Nobel-winning economist James Buchanan, one of the founders of public choice theory, died yesterday at the age of 93. As with most pioneers, it’s a measure of his success that we no longer realise how controversial his ideas once were. Many of them now sound like truisms, even to people who would not count themselves as his allies.
His New York Times obituary provides a good summary of Buchanan’s life and work. You’ll find plenty of appreciations of him around the more or less libertarian parts of the blogosphere – for example, Steve Horwitz at Bleeding Heart Libertarians.
He had his detractors as well, of course. When he won the Nobel prize in 1986, Michael Kinsley penned a cynical takedown:
Scholarship theory previously held that academics strove to discover the truth about human affairs in order to add to our understanding of the world, and possibly to improve it. … Instead, by coming up with a lot of fancy theories to justify the self-interested desires of the business community – for lower taxes, less regulation, etc. – he may find himself earning a six-figure salary (one-third subsidized by corporations) as the head of his own center, and winning all sorts of awards to boot.
On republishing the essay in his book Curse of the Giant Muffins, Kinsley softened the tone, and explained “My purpose was not to suggest that Nobel Prize economist James Buchanan is a fraud. It was only to note that this is the conclusion you might reach using Buchanan’s own sort of analysis.”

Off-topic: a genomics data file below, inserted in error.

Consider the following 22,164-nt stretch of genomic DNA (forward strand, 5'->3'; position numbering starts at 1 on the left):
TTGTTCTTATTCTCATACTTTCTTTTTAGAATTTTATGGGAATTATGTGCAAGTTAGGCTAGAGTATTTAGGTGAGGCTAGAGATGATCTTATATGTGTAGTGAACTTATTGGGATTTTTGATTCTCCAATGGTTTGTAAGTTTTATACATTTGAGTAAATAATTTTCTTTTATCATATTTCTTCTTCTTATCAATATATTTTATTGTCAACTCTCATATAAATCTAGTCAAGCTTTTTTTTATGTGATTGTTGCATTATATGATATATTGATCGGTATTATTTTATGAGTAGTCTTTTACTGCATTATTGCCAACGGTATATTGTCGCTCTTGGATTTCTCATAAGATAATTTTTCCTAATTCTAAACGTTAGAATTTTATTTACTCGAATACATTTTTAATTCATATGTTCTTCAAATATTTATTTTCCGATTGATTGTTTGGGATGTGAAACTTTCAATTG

And this of course is the problem with public choice: taken to extremes it undermines not only itself but any intellectual endeavor at all. It simply can’t be the case that self-interest is the only motive that explains our actions – or, putting it another way, we can’t interpret self-interest so narrowly as to exclude such things as the search for truth or the desire to help people. And if we extend that much interpretive charity to academics, we probably should extend some to politicians and bureaucrats as well.
But Buchanan himself didn’t make such extreme claims. The core of his work is the notion that we shouldn’t judge market behavior and government behavior by different rules. We can discover important things about how a market works by assuming that participants are trying to maximise the benefit to themselves – not because they are always and only doing that, but because the assumption is close enough to the truth to be useful. The same goes for participants in the political process.
Too often, despite the work of Buchanan and others, we compare apples with oranges: we compare the actual, imperfect market with some ideal but unrealistic vision of government. The market fails us in some way, as it often does, and we tell ourselves that the state could do better. And so it could: but that’s the wrong question to be asking. The question is not could the state do better, but will it – or if we give it the power, might we not find that government failure turns out to be worse than market failure?
It’s true that politicians and bureaucrats (and academics) are not always just out for themselves. But we need to be alert to the possibility, and sometimes the probability, that they are. And, just as with the market, we should do whatever we can to get the incentives right to make self-interested behavior work for the common good.
That was James Buchanan’s life work. It remains an ongoing project.